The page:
A new variant of the HijackLoader malware leverages advanced evasion techniques that enhance the malware’s persistence and longevity within system.
In a blog post Feb. 7, CrowdStrike reported that the malware developer used a standard process hollowing technique combined with an additional trigger that has the potential to make defense evasion much stealthier.
“HijackLoader, an increasingly popular tool among adversaries for deploying additional payloads and tooling, continues to evolve as its developers experiment and enhance its capabilities,” wrote the CrowdStrike researchers.
As security teams and technology becomes more adept at identifying and mitigating known threats, malware creators respond with increasingly sophisticated techniques designed to make it more difficult to recognize patterns, explained Patrick Tiquet, vice president, security and architecture at Keeper Security.
“What’s novel about HijackLoader is that it takes several baby steps of seemingly normal, benign actions before assembling itself into a fully functional piece of malware,” explained Tiquet. “This slow build lets it successfully avoid detection by standard, signature-based antivirus products. By staying undetected for longer periods, malicious actors can carry out prolonged campaigns, potentially causing more damage and compromising sensitive data.”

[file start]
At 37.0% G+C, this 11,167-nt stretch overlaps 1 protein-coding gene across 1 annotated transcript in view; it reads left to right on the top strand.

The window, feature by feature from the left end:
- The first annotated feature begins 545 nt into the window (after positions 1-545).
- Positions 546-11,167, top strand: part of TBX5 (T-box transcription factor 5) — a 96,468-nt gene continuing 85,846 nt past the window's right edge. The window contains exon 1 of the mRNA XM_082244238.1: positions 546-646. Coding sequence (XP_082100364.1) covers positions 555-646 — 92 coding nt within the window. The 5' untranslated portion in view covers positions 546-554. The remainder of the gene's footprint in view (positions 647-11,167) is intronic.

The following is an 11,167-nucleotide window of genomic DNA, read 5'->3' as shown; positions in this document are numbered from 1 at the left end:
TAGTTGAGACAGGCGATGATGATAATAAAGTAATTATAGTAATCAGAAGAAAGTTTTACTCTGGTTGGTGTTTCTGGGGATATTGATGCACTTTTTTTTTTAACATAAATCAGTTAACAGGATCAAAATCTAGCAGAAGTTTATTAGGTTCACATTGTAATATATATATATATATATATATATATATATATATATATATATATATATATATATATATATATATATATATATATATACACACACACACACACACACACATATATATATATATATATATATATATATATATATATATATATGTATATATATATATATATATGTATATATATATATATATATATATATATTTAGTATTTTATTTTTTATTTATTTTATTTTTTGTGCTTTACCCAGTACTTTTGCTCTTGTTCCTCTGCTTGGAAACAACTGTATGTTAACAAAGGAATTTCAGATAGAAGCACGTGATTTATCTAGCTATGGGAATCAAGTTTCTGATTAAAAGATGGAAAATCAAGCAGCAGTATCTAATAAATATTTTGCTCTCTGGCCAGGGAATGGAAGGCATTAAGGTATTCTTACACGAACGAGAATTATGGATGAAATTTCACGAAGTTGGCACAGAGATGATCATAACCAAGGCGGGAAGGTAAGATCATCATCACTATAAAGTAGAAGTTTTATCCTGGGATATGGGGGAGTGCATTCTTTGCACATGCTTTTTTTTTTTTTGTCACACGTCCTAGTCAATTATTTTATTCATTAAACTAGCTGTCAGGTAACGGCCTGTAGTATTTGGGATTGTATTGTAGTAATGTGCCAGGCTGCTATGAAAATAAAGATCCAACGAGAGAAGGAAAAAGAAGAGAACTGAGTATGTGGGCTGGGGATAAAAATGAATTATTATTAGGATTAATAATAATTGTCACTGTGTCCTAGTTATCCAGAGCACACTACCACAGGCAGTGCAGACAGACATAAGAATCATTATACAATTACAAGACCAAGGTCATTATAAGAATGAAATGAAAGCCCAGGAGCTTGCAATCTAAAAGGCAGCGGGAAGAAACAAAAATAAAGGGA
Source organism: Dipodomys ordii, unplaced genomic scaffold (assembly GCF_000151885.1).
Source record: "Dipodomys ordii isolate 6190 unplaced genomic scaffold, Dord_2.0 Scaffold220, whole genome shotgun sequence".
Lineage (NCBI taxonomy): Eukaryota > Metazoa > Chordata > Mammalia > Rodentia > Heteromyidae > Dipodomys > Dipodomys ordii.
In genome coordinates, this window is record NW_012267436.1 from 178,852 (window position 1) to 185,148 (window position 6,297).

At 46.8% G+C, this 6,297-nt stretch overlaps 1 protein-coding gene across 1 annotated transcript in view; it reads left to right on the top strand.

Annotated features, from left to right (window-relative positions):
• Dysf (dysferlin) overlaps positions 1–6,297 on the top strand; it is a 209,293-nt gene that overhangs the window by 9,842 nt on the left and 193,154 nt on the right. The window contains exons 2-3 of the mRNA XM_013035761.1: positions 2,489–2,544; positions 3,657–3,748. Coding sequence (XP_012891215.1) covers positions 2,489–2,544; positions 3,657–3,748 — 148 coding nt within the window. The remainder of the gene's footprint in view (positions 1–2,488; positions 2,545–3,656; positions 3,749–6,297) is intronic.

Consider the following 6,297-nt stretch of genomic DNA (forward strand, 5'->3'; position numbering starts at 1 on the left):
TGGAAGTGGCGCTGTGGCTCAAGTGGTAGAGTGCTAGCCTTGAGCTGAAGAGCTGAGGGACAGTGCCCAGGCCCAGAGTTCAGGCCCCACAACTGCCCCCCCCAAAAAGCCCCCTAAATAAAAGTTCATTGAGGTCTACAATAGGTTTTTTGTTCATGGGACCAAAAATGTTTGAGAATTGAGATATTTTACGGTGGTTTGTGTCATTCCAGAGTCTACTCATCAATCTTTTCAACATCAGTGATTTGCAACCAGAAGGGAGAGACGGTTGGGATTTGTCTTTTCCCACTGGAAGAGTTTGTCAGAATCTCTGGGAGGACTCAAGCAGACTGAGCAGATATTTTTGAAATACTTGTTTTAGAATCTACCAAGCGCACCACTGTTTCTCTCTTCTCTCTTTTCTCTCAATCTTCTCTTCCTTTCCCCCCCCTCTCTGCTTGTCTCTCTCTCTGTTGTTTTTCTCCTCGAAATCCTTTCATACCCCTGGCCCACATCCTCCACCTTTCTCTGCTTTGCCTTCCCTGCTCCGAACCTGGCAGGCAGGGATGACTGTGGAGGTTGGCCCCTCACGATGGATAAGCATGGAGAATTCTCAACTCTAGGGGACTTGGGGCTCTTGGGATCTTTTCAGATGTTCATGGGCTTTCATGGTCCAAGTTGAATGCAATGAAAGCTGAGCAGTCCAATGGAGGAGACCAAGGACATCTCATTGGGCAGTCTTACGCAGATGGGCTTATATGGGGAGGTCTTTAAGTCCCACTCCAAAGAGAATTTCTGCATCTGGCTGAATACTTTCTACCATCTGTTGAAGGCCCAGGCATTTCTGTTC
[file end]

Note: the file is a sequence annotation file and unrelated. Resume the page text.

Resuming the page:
Mohammad Shabbir, threat researcher at the Qualys Threat Research Unit, said the Qualys team has been monitoring the loader closely since last year, and what’s fascinating is that the actors behind it are following development and evolution lifecycles for commercial products very closely.
“It’s almost as if they have an experienced product manager at the helm,” said Shabbir. “Not a quarter goes by without a new evasion technique being introduced to HijackLoader. They are definitely attempting to stay ahead of endpoint detection and response (EDR) and antivirus products with every new line of code being introduced. It’s no wonder that known malware families are gravitating to it for distribution.”
Zscaler first reported on HijackLoader in a blog post last September. At the time, Zscaler researchers said HijackLoader was used to load different malware families, such as Danabot, SystemBC, and RedLine Stealer. They also said HijackLoader uses "syscalls" to evade monitoring from security products, detects specific processes based on an embedded blocklist, and delays code execution.